The importance of understanding
I believe that as a therapist - no matter whether you're a hypnotherapist or any other discipline of therapy - understanding is key to helping people.
I have spent many years studying psychology, biology and neuroscience in the hope that, when a patient comes to see me, I can help them understand in simple terms what is happening to them.
Mental health issues can sometimes be confusing and scary. Many clients ask themselves what is happening to them. Why do they feel like they do? Is there something wrong with them?
Empowering clients to understand how their emotions, biology and neurology are working in most cases normally, but have created a maladaptive response to what is going on in their lives, allows them to begin to understand. With support, they can then plan positive changes in their lives.
To give an example of this, we can look at the role of trauma and how it encodes in the brain.
When an individual suffers a traumatic event, the limbic system (which is the central part of the brain and, evolutionary-wise, is one of the oldest parts of the brain) becomes more active. The limbic system includes structures like the amygdala and hippocampus, as well as the pituitary gland - also known as the master gland. This is one of the brain structures responsible for the production and release of neurochemicals (the chemicals that influence emotion and allow the transference of information across neurons via dendrites).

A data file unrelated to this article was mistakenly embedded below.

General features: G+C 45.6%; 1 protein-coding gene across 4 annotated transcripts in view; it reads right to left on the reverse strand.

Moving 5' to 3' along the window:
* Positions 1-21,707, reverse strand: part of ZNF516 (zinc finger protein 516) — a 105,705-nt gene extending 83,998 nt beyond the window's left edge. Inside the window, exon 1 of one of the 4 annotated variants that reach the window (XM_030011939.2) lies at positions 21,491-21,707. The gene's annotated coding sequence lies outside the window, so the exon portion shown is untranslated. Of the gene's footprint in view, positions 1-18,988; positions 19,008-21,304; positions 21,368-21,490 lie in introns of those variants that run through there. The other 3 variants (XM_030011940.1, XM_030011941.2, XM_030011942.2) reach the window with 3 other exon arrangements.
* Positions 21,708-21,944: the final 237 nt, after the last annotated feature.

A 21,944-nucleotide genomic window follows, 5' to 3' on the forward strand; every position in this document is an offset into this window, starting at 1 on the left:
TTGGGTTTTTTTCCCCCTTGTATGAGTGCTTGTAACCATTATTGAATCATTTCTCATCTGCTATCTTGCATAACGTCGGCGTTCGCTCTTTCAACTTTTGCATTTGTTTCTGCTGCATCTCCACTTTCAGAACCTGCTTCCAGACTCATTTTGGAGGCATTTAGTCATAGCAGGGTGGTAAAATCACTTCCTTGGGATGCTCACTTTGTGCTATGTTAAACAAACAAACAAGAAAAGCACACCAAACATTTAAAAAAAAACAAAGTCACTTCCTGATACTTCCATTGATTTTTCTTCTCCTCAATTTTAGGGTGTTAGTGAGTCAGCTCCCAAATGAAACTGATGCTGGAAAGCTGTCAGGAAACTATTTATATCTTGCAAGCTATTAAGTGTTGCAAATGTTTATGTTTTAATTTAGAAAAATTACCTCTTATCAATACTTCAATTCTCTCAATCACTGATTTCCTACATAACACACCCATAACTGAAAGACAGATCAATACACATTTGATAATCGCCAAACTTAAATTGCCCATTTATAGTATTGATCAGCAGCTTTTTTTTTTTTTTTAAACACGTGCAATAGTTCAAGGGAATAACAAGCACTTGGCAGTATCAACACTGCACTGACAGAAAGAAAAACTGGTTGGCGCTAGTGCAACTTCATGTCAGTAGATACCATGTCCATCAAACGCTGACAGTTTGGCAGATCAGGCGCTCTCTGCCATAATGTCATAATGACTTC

When this section of the brain becomes more active, the prefrontal cortex becomes less active. Our prefrontal cortex is the structure of the brain that is largely responsible for our planning, preparation and problem solving and is also where most of our conscious awareness comes from. It's the part of the brain that allows us to organise information and make sense of the world.
So, when a traumatic event happens, the limbic system kicks into overdrive. It does this to keep us alive and, for the most part, it does a very good job. It does, however, mean the part that allows us to correctly and accurately encode our experience works less well. This can mean our experiences during trauma can be encoded incorrectly, like an old computer that desperately needs defragging. The files in the brain are thrown around all over the place.
This means the brain can't organise that traumatic experience correctly. This is how some PTSD survivors can have that condition heightened and made to feel worse by a seemingly unconnected stimulus to the original trauma. A bang could be an explosion, a colour could represent the colour of a vehicle involved and other connections the brain makes incorrectly, all making the trauma feel worse.
When you understand how your body is working and what is happening, we can begin to change the way it responds.
One example, in the case of PTSD, is a technique called EMDR (eye movement desensitisation and reprocessing). This technique works by facilitating the brain to reencode those experiences in a state of calm focus. To go back to my example, it runs a defrag on the brain, puts the files back in the right places and allows the trauma to be processed properly. It puts it in your past, so you no longer get made to feel worse by certain sounds, smells or other sensations. It really is possible to put trauma in the past.
So, understanding is, for me, a first but important step in helping others create real change in their lives.